Despite the relatively high transmittance of fluoride materials to infrared light, the power transmission capabilities of commercially available fluoride fibers are less than optimal for applications such as the aggressive cutting of human tissue, particularly hard tissue such as bone. Zirconium fluoride fibers, for example, may fail after sustained transmission of energy at very high power densities, particularly at the infrared wavelength produced by an Er:YAG laser. At such high power densities, significant amounts of laser energy escape from the core in the form of leaky modes (high order modes which are not guided within the core). The energy escaping the core travels through the cladding to the buffer, which is usually a UV acrylate. The buffer material absorbs the escaped light, and if the energy level is sufficiently high, the buffer will develop "hot spots" at which the temperature rapidly increases. The temperature of the hot spots eventually becomes high enough (higher than the fiber's glass transition temperature which is ≧260° C.) to cause the fluoride-based fiber to expand and develop microfissures or small cracks. These cracks begin to scatter the light traveling though the fiber, which creates a further build up of heat at the location of the fissures. The heat buildup rapidly causes the fiber to eventually melt or break. Thus, there is a need for medical laser delivery system which provides high power transmission capability for infrared light while maintaining the flexibility associated with conventional fiber delivery systems.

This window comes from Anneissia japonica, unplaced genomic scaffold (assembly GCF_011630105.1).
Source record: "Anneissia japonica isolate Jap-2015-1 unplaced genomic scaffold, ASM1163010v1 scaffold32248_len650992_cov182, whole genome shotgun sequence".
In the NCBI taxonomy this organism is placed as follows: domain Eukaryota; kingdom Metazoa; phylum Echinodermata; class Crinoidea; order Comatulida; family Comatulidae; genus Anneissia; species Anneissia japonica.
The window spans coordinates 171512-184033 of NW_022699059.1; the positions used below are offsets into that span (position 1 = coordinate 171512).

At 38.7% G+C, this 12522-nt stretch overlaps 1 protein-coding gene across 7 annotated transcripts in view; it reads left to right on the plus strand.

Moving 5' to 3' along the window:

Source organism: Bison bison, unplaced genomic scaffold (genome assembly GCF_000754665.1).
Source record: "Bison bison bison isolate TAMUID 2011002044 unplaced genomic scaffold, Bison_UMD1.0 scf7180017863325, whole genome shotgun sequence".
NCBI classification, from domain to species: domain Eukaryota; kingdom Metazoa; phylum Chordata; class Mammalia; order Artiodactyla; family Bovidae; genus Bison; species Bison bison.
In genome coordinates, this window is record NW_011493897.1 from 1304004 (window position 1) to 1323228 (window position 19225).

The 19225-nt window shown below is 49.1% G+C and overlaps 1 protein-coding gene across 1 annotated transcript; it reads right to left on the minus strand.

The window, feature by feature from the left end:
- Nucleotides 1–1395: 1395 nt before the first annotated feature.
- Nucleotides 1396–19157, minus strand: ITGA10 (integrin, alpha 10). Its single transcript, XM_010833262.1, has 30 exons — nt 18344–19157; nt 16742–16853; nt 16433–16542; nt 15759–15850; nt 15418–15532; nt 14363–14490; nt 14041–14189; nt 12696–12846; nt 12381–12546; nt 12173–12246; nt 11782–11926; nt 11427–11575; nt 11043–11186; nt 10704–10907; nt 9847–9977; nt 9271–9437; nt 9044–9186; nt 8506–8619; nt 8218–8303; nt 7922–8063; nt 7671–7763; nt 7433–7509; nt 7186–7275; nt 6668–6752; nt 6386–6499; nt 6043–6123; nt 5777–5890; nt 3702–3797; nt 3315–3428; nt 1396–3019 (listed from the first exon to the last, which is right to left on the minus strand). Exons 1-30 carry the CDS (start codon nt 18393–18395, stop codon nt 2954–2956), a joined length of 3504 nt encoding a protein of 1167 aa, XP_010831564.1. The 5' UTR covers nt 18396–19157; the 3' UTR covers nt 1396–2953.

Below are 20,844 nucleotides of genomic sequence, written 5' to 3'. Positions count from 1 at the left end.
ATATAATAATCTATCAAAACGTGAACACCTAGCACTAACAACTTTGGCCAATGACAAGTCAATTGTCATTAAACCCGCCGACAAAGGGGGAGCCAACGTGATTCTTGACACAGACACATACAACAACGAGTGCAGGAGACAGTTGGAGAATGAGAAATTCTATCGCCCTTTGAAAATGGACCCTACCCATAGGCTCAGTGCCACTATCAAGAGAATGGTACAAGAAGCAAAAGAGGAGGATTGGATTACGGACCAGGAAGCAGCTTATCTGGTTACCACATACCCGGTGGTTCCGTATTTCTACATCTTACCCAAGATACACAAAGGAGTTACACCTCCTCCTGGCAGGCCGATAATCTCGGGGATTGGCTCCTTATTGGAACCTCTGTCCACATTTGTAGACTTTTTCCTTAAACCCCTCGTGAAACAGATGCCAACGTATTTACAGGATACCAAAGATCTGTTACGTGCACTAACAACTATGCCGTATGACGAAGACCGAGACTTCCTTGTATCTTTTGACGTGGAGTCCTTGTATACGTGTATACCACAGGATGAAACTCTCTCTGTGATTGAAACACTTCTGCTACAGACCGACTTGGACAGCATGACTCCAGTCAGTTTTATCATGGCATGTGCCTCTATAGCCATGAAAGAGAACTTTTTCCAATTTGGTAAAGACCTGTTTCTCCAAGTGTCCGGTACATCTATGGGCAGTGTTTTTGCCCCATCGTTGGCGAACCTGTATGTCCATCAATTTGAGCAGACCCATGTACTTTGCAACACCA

The present invention comprises a medical laser apparatus that delivers infrared laser light to a treatment site through an optical waveguide. The waveguide comprises a guiding structure surrounded by a protective structure. The guiding structure comprises a fluoride-based material, examples of which are zirconium fluoride, aluminum fluoride, and hafnium fluoride. The guiding structure is capable of transmitting infrared light preferably having a wavelength of about three microns at a power density of at least 4 kilowatts per square centimeter. The guiding structure preferably comprises an inner core and an outer cladding which has a lower index of refraction than the inner core. In one embodiment, the guiding structure comprises a multi-mode, step-index optical fiber, having a single core and a single cladding. Alternatively, the guiding structure can comprise a double clad multimode-fiber which consists of a core, an inner cladding and an outer cladding. In either case, the multi-mode fiber preferably transmits light from an Er:YAG laser at a wavelength of about three microns and light from a Nd:YAG laser at a wavelength of about one micron simultaneously through the optical fiber.